Brining is a process that adds moisture to meat, while also tenderizing it, which makes it a great option for lean cuts of pork, such as tenderloin.
However, that doesn’t mean you shouldn’t attempt brining other cuts of pork as well because the result will always be meat that’s juicier and more tender. So, here are a few tips on how to brine all cuts of pork.
The Basic Brining Formula
The basic brining formula is one cup of table salt, preferably iodine-free, to one gallon of water. If using coarse salt, like kosher salt, then you will need approximately 1.5 cups per gallon, as coarse salt takes up more space, which means it weighs less by volume.
As long as you remember this ratio, you will always be successful in your brining attempts. Just remember that adding less salt won’t hurt the food, but adding to much salt can make the meat inedible. Ideally, the water should taste salty but not so salty that you gag.
How to Brine All Cuts of Pork
Brining is a process of soaking meat in a saltwater solution to enhance its flavor, tenderness, and moisture. Here’s a general recipe for brining pork:
- 1 gallon of water
- 1 cup of kosher salt
- 1/2 cup of brown sugar
- 1 tablespoon of black peppercorns
- 2 bay leaves
- Optional: herbs and spices such as rosemary, thyme, garlic, onion, or mustard seeds
- In a large pot or container, combine the water, salt, brown sugar, black peppercorns, and bay leaves. Stir until the salt and sugar are dissolved.
- Add any additional herbs and spices you like to the brine mixture. You can customize the flavors to your liking.
- Submerge the pork in the brine mixture, making sure it’s fully covered. You can use a brining bag or a large container with a lid to keep the pork submerged.
- Refrigerate the pork in the brine for at least 4 hours or up to 24 hours, depending on the size of the cut. For larger cuts of pork, such as a pork shoulder, you may need to brine for 24-36 hours.
- After the brining time is up, remove the pork from the brine and rinse it thoroughly under cold running water to remove any excess salt.
- Pat the pork dry with paper towels and let it come to room temperature before cooking it.
Note: When brining pork, it’s essential to keep it refrigerated at all times to prevent bacterial growth. Discard any leftover brine after use as it may contain harmful bacteria.
How Long to Brine Your Cuts
Like with the amount of salt added, not brining for long enough isn’t a problem, whereas brining for too long will result in meat that is too salty to eat. In terms of how to brine all cuts of pork, there isn’t a standard time frame that applies to all cuts.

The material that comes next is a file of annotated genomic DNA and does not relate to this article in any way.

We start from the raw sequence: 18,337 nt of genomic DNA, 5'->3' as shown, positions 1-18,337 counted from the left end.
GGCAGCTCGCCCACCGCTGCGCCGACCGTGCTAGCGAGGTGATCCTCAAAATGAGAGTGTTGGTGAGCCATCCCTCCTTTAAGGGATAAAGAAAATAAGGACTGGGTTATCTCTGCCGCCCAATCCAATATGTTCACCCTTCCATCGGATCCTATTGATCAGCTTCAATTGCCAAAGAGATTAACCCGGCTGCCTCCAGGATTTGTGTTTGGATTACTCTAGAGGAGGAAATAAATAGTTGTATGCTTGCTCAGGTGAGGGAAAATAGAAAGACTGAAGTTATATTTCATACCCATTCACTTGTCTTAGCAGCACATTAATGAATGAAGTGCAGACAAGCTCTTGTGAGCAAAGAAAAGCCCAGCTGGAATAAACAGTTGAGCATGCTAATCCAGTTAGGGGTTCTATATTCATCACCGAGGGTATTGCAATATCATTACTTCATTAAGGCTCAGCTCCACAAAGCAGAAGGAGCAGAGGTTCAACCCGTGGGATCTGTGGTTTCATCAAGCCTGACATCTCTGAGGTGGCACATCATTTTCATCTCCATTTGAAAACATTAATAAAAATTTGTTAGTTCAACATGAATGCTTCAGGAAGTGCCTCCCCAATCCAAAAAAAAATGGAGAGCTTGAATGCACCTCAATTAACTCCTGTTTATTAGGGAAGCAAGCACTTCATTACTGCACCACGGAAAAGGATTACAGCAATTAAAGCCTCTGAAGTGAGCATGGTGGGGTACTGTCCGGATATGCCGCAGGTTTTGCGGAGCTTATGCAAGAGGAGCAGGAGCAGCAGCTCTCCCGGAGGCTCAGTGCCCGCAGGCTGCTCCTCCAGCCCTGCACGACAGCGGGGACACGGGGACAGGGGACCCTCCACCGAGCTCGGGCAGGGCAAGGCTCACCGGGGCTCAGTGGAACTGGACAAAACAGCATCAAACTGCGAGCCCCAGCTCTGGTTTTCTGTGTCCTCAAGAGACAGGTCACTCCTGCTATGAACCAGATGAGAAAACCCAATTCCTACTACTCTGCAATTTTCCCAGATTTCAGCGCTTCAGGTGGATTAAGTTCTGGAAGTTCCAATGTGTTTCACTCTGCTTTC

However, it’s important to keep in mind that even a little brining is better than none at all. Ideally, you’ll need at least a few hours, even for smaller cuts.
For a general idea, pork chops that are up to 1.5 inches thick will need to be brined between 12 and 24 hours, while a whole pork loin will take 2 days. The amount of time you brine a cut of meat for will be determined by the thickness, weight and grain of the meat.
Pork tenderloin’s long-running grain, for example, is better at pulling the brine into the meat, compared to pork chops, which is why a tenderloin will need 12 hours whereas chops can take up to 24 hours.
Read: How To Smoke A Pork Lion
While water and salt alone will certainly make the meat juicier and more tender, the solution won’t add anything in terms of flavor. At the very least, you should be adding a sweetener, like sugar, maple syrup or molasses. Generally speaking, you should add about a cup of sugar or other sweetener to one gallon of brine.
You can use any other spices or herbs to give your meat that additional dimension. It’s usually a good idea, though, to make sure the spices you are using complement the recipe. For example, if you are making pork in mustard sauce, you could add some mustard powder and peppercorns to the brine.
When it comes to how to brine all cuts of pork, you can see that it’s quite a simple process, but a highly effective one. And it’s only time consuming in the sense that you have to wait for the meat to be ready, which will require some planning ahead. However, you’ll find that the meat is so tasty, tender and juicy that it really is worth it.